And they call it audio love


It’s official.  I’m smitten with my new Naída S by Phonak.  What’s that, you may wonder? It’s a hearing aid. A water-resistant hearing aid I could wear in the shower!  Wow!  It’s also a bluetooth device that lets me take incoming phone calls and listen to streaming audio on my iPhone. And it connects with my bluetooth FM System.

Most people would probably not wax rhapsodic, but after a progression in hearing loss I am suddenly hearing better than I did before the downturn in hearing. It is not that I got my hearing back, it is that the technology is such that it enables me to maximize my residual hearing better.

I no longer have a bluetooth headset hanging off my one good ear. Now I wear a microphone around my neck.

I’m fortunate I’ve got insurance that covers the vast majority of the cost of this hearing appliance and I got help from a rehab organization to cover the rest. I also paid out of pocket for some of the adaptive add-ons.  Then again, if I didn’t need it for work related reasons I would never have sought out this sort of very high-end equipment.

I’m also blessed to have connected with a highly competent group of audio professionals dedicated to providing high quality service to the hard of hearing community. I practically worship at the feet of Joel Rubin, my hearing aid tech. He’s the one I go to with questions about how best to address my highly specialized needs to deal effectively in my business and my life. He really listens and has more ideas than anyone I’ve ever met before. I recently found out he has a degree in Engineering from MIT and used to do product engineering. That explains it.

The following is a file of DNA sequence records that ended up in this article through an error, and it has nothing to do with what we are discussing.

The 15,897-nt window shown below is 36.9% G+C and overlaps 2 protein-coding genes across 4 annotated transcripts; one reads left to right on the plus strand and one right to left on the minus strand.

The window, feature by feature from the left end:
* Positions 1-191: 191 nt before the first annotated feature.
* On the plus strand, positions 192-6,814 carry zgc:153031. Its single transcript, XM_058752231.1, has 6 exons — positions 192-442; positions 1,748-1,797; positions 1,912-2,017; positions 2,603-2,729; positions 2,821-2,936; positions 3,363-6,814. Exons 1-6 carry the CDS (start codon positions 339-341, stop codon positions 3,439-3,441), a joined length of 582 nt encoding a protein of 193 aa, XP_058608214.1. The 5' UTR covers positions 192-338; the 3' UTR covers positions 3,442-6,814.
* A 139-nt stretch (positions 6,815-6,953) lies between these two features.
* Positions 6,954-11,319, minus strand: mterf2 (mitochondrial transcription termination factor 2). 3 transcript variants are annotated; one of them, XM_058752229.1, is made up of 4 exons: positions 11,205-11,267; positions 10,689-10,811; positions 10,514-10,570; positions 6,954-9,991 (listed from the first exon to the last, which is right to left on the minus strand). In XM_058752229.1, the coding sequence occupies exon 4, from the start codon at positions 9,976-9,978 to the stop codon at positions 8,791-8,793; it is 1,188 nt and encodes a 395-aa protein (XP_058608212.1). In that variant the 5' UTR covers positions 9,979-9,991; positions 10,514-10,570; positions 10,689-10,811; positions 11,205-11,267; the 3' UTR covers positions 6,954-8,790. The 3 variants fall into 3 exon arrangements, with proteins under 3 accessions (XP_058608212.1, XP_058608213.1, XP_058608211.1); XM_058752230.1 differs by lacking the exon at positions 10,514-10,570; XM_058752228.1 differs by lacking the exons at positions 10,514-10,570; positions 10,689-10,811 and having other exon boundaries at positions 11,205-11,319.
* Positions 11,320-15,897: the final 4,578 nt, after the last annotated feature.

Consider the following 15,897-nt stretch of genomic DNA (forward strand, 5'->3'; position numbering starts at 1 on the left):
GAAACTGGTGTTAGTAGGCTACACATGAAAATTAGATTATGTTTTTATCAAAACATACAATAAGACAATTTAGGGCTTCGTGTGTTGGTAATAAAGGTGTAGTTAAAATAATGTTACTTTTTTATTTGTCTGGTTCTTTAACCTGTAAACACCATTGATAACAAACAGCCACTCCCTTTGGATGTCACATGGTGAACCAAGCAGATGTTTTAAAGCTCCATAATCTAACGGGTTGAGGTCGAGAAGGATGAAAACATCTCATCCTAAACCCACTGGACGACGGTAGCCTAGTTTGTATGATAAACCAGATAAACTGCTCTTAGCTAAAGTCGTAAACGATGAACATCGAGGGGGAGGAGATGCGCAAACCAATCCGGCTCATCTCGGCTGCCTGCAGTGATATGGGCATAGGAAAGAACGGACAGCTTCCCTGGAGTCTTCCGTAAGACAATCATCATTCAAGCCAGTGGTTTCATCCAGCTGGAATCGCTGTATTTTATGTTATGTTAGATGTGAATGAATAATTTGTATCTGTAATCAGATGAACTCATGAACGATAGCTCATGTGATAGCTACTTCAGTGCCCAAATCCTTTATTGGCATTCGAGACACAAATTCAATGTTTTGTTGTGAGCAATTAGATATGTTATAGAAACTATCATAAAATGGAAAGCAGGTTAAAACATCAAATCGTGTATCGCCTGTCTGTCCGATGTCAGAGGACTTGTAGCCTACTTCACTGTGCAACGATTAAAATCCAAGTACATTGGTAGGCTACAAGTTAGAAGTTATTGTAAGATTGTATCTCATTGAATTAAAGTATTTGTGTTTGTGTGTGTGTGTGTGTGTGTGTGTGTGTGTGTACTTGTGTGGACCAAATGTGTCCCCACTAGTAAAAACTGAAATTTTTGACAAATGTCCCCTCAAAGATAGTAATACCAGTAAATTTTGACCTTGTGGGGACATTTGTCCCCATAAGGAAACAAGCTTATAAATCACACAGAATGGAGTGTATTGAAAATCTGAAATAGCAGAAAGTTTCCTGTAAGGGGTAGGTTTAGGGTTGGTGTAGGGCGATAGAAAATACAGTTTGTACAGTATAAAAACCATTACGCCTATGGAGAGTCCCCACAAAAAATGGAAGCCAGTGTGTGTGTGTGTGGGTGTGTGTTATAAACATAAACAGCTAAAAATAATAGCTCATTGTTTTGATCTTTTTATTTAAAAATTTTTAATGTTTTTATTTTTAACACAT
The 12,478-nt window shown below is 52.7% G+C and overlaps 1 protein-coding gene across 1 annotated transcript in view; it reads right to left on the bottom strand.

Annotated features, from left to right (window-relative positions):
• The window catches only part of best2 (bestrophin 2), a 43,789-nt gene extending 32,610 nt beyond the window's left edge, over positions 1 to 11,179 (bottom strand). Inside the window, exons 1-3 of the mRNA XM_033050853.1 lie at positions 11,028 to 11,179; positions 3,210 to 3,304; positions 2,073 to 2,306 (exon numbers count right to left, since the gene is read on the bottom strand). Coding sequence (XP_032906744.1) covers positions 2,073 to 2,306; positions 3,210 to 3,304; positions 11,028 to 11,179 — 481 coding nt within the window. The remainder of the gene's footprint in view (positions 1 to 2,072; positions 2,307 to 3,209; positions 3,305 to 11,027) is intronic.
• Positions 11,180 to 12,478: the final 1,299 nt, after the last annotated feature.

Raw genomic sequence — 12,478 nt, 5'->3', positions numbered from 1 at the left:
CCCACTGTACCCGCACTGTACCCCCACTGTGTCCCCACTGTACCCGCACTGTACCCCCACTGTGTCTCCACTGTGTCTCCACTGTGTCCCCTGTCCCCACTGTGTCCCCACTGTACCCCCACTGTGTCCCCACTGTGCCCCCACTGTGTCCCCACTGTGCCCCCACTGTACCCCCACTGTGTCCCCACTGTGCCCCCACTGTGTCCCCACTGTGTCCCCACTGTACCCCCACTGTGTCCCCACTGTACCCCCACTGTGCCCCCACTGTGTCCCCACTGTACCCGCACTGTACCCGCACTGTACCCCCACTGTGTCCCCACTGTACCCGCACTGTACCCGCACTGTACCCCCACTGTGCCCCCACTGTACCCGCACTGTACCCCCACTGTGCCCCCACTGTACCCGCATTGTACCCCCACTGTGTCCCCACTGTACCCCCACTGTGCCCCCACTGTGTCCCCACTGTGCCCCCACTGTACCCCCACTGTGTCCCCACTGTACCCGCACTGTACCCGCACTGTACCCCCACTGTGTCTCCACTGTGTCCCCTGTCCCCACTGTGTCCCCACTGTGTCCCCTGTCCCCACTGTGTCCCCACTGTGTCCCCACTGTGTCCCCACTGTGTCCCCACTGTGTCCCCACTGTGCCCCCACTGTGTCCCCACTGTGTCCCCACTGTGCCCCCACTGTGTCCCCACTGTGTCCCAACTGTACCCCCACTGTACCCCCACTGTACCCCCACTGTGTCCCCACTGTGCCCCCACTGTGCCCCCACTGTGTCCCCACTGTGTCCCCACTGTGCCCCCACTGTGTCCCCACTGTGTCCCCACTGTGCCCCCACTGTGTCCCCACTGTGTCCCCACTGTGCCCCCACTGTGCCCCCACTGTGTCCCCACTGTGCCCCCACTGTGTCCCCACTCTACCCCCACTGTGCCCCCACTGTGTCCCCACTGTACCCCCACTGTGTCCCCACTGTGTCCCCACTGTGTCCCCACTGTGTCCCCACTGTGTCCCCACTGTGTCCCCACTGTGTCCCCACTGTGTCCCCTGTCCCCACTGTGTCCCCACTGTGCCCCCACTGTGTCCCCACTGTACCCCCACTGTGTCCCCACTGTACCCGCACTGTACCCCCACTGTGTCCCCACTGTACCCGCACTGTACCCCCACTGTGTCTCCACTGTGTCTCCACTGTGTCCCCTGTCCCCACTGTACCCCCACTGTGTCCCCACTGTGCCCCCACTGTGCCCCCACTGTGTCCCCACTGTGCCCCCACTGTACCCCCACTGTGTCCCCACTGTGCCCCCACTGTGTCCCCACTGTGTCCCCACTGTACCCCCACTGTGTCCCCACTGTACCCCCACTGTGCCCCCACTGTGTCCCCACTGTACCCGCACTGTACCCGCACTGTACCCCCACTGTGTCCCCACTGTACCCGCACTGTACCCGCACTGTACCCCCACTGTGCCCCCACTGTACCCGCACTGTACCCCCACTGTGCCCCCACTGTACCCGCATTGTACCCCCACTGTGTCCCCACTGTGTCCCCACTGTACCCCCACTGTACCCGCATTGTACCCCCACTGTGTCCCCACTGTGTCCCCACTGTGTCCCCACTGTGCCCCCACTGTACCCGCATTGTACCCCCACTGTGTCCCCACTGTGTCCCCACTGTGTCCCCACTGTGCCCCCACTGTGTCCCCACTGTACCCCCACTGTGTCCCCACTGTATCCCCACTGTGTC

Because I’m an unabashed hearing aid user and interested in making sure others get their hearing needs met, I’m constantly referring people who need help to his office. I’ve burned through a lot of  less adept hearing aid providers over the years. It isn’t easy to find highly competent and professional folks who are more interested in serving a population than making a sale.

So if you think you need a hearing test – get one. Go to an audiologist or an ENT. Don’t do the denial thing. Really.  Find someone who really understands hearing aids and what all the options as well as what is best for you. Don’t settle for some provider that sells only one brand – and I don’t care what brand it is. If they don’t handle top of the line brands like Phonak, Siemens and Starkey then go somewhere else. Find someone you can depend on because you’re going to have a relationship that lasts for years, through cleanings, computer updates of the hearing aid software, and eventual replacement of the unit.  This is someone who has to be honest as the day is long and as reliable as the sun coming up in the morning. Oh, and if you’re like me and you have to ask “How much noise is a car supposed to make?” (because you have never been able to hear it), if your tech can’t tell you the phone apps you can download to test out the noise level of your environment – find someone better. Like Joel. 😉

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